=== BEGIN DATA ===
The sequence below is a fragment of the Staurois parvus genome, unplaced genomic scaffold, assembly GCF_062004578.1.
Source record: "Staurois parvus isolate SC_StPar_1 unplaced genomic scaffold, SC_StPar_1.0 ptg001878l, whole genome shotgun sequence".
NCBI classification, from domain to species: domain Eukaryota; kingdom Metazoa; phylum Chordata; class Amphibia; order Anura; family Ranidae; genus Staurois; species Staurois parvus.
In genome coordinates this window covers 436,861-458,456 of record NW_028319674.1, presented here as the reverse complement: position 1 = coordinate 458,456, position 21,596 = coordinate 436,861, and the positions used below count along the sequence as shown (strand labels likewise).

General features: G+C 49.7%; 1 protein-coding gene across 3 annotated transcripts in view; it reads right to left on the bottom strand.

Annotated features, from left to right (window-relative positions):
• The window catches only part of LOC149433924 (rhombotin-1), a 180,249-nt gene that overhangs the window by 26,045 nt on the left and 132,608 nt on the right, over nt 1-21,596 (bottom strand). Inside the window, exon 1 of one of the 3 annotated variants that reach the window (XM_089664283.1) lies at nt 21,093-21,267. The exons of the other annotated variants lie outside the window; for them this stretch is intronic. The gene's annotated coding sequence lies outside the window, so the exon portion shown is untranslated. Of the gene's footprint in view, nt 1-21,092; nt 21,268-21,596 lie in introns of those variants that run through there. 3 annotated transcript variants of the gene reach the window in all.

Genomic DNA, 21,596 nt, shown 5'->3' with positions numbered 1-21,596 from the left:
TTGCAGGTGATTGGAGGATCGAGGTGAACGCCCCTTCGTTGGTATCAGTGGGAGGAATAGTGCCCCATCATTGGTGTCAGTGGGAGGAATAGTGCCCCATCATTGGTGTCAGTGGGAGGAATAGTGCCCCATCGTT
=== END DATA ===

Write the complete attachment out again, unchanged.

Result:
The sequence below is a fragment of the Staurois parvus genome, unplaced genomic scaffold, assembly GCF_062004578.1.
Source record: "Staurois parvus isolate SC_StPar_1 unplaced genomic scaffold, SC_StPar_1.0 ptg001878l, whole genome shotgun sequence".
NCBI classification, from domain to species: domain Eukaryota; kingdom Metazoa; phylum Chordata; class Amphibia; order Anura; family Ranidae; genus Staurois; species Staurois parvus.
In genome coordinates this window covers 436,861-458,456 of record NW_028319674.1, presented here as the reverse complement: position 1 = coordinate 458,456, position 21,596 = coordinate 436,861, and the positions used below count along the sequence as shown (strand labels likewise).

General features: G+C 49.7%; 1 protein-coding gene across 3 annotated transcripts in view; it reads right to left on the bottom strand.

Annotated features, from left to right (window-relative positions):
• The window catches only part of LOC149433924 (rhombotin-1), a 180,249-nt gene that overhangs the window by 26,045 nt on the left and 132,608 nt on the right, over nt 1-21,596 (bottom strand). Inside the window, exon 1 of one of the 3 annotated variants that reach the window (XM_089664283.1) lies at nt 21,093-21,267. The exons of the other annotated variants lie outside the window; for them this stretch is intronic. The gene's annotated coding sequence lies outside the window, so the exon portion shown is untranslated. Of the gene's footprint in view, nt 1-21,092; nt 21,268-21,596 lie in introns of those variants that run through there. 3 annotated transcript variants of the gene reach the window in all.

Genomic DNA, 21,596 nt, shown 5'->3' with positions numbered 1-21,596 from the left:
TTGCAGGTGATTGGAGGATCGAGGTGAACGCCCCTTCGTTGGTATCAGTGGGAGGAATAGTGCCCCATCATTGGTGTCAGTGGGAGGAATAGTGCCCCATCATTGGTGTCAGTGGGAGGAATAGTGCCCCATCGTT